...I really don't like Microsoft.

    But saying Linspire pegs all the blame for virus problems on Microsoft and basically says that Linux (well, Lindows anyway) is the cure." strikes me as wrongheaded. The problems with Microsoft/virus issue are all legacy issues. If you think about it, all Microsoft code is based on a pre-Internet OS. It really isn't geared to the Internet to day. It's kind of like why pre-'70s (US) cars may not need to meet modern pollution codes. This does not make it right. But Microsoft itself is too monolithic to respond properly.

    Also the users that are having the problems are all the "unwashed masses" that don't know to patch their systems properly and to pratice safe web surfing. They need to be educated.

  • by Frit Mock (708952) on Friday May 28, 2004 @08:49AM (#9276238)

    Although I think that Linux is more secure, I think the writer of the parent article is (almost) right.

    How many Worms/Viruses/Spams we "see", is less related to the number of security hole that exist in a certain system, it is more related to the number of "attackers" and the number of targets!

    Not every securityhole is exploited, typically a high number of securityholes means nothing more, than only a tiny fraction of them are exploited.

    If the number of systems prone to an attack is the same and the number of attackers is the same, then the fraction of exploited securityholes just increases ... and the total number of attacks stays nearly constant.

  • by I confirm I'm not a (720413) on Friday May 28, 2004 @08:50AM (#9276241) Journal
    Do you guys really think for one second that if Linux were the dominant operating system, and thus had the attention of hackers worldwide, that it would remain as secure as it seems to be now?

    I'll bet it would turn up at least as full of holes as Windows is now. Microsoft OSes are under asault in a trial by fire the likes of which no one has ever seen before.

    Really, this hoary old chestnut has been done-to-death. No. I don' think for one second that if Linux yada yada yada. For numerous reasons outlined already in this thread. Because Linux has a competent security model. Because Windows is homogenous - many/most users use identical apps (think Outlook Express, IE), on Linux there's too much choice for a worm, etc, to successfully propogate using one target. Because Linux doesn't default to running as root, and provides an easy mechanism for dropping-into root when you need to (disclaimer: maybe Windows has this - I've never found it, and I've been running Windows a lot longer than I've been running Linux).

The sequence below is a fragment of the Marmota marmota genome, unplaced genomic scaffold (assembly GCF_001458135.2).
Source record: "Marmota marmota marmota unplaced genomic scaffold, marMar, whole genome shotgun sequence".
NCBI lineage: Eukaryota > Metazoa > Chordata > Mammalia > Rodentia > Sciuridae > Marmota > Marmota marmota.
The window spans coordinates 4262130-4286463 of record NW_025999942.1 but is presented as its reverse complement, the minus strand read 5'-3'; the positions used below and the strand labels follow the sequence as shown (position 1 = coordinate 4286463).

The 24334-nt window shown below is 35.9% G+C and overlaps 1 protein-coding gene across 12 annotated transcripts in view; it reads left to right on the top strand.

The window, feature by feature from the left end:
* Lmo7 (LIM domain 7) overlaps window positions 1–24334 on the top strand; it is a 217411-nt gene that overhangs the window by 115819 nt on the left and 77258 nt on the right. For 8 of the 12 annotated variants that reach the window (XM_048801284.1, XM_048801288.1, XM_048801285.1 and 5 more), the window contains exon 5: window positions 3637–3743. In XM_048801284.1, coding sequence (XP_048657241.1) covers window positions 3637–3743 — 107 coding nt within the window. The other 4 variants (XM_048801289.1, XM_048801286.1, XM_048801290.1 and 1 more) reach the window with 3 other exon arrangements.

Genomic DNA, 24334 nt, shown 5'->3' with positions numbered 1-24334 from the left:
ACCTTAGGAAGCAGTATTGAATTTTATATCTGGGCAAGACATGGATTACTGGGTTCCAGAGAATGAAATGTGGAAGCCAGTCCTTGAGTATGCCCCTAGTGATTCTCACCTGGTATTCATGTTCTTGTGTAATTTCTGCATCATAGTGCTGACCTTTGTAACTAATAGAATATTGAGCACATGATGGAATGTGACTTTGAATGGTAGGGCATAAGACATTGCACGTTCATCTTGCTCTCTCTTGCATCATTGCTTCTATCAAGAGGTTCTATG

Please, people, rather than using arguments like "I'll bet...", try just googling for facts. Or give up trolling.

  • by mangu (126918) on Friday May 28, 2004 @08:51AM (#9276248)
    Linux is intrinsically more secure because it's open source. Linux is used in so many universities all over the world that there are too many professors and researchers looking over the code for a dangerous weak spot to grow. Windows, on the other hand, is known only by a few programmers in Redmond. It's a combination of two factors: fewer eyes looking at the code and monoculture.


    A team of programmers in a commercial company distributes the work in the most cost-effective way, so that each person in the team specializes in a section of the code. There is little cross-checking if any. In open source, OTOH, there are people with different backgrounds verifying the code, independently.

    That's the same reason why crackers find weak spots in software, they verify details that the programmers who created the software never thought about checking. In open source there is a balance of forces that's strongly biased to "good", instead of "evil", because the "black hats" are more often immature teens while the "white hats" are university professors. In commercial software, the balance of forces tends more to the "evil" side, because of the larger number of people in the black hats.